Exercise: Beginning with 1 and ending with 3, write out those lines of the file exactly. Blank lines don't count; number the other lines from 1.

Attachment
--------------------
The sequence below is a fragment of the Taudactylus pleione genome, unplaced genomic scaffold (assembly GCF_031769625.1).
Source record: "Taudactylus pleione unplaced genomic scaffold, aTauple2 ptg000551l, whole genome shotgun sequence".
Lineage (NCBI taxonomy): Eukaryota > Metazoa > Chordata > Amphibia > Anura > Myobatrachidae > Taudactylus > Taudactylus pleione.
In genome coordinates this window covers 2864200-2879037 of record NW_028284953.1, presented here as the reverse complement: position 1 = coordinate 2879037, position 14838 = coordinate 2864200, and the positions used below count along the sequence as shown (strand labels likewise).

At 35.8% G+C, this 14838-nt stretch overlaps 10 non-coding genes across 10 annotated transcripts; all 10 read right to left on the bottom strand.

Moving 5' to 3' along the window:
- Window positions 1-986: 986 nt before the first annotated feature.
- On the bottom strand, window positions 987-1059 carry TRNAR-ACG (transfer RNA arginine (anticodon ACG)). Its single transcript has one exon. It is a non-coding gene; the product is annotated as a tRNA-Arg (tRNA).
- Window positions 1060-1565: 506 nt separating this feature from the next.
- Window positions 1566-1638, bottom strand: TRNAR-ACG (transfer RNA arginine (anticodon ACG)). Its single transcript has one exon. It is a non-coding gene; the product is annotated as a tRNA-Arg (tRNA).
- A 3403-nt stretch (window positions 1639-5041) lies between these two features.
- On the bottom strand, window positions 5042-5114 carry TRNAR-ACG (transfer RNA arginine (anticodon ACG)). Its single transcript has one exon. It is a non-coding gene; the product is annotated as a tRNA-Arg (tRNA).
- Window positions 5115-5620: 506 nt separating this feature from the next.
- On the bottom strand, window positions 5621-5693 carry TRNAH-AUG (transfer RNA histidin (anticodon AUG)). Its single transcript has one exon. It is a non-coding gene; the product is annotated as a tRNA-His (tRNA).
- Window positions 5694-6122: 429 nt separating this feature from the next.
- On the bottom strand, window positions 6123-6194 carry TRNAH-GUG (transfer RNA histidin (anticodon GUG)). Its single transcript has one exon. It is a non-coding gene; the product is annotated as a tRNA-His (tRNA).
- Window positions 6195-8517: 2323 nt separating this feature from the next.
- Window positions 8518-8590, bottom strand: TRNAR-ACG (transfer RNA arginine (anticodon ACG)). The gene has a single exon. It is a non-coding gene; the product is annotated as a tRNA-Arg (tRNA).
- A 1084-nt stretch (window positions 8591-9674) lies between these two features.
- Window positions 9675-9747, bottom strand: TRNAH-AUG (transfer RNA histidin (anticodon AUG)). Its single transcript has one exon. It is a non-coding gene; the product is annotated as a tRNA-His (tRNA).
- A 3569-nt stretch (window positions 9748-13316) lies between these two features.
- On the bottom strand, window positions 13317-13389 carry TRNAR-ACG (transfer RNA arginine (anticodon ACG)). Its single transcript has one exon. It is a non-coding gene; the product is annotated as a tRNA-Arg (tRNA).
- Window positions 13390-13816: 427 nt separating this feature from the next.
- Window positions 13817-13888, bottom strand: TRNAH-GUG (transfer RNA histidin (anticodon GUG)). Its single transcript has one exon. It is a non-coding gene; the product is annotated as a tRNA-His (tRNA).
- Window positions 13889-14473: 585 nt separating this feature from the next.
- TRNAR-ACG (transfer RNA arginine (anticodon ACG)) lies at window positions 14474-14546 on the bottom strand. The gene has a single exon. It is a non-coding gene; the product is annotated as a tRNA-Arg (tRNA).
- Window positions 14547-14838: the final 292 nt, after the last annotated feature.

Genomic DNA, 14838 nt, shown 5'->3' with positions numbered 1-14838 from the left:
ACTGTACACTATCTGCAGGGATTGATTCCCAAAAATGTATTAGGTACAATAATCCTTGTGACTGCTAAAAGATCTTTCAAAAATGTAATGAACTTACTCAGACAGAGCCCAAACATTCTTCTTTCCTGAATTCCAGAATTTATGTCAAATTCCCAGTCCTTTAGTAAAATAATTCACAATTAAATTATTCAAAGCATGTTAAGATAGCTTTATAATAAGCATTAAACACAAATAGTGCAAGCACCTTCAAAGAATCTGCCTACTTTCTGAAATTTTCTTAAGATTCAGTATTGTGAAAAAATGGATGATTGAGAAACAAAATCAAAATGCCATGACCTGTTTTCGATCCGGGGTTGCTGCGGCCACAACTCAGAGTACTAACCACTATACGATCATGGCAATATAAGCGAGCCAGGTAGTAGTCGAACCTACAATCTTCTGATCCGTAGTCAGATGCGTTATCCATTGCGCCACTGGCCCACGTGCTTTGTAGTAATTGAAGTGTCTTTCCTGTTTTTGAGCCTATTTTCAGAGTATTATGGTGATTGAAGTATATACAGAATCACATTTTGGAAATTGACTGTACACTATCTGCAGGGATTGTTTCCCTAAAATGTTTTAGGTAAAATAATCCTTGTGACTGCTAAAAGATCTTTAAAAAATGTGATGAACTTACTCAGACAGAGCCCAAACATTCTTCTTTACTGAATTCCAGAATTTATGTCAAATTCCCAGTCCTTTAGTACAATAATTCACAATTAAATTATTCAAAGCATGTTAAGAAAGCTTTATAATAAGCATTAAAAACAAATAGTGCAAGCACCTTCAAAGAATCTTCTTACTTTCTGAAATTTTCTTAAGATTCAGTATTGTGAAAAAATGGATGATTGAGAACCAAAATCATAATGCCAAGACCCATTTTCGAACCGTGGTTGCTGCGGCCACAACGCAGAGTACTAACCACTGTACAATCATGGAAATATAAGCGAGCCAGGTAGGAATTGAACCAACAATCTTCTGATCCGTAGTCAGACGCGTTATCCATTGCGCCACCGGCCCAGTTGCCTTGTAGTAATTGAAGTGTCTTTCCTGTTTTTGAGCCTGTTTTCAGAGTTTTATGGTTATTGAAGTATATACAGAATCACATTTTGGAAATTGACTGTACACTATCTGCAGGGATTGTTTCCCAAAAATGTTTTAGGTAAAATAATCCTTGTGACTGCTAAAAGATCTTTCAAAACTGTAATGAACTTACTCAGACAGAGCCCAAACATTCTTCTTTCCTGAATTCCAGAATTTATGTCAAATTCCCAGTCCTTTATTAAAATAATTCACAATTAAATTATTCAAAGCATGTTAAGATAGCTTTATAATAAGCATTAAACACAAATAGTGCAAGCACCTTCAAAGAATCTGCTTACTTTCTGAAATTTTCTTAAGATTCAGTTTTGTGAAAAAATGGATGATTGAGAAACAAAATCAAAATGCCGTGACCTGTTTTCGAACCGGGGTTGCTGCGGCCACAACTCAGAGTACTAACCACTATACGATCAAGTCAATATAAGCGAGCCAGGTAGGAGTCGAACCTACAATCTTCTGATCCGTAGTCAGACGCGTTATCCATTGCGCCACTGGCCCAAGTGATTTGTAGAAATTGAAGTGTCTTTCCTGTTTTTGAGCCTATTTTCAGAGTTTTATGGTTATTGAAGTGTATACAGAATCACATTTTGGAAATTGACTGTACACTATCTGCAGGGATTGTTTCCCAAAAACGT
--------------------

The sequence below is a fragment of the Taudactylus pleione genome, unplaced genomic scaffold (assembly GCF_031769625.1).
Source record: "Taudactylus pleione unplaced genomic scaffold, aTauple2 ptg000551l, whole genome shotgun sequence".
Lineage (NCBI taxonomy): Eukaryota > Metazoa > Chordata > Amphibia > Anura > Myobatrachidae > Taudactylus > Taudactylus pleione.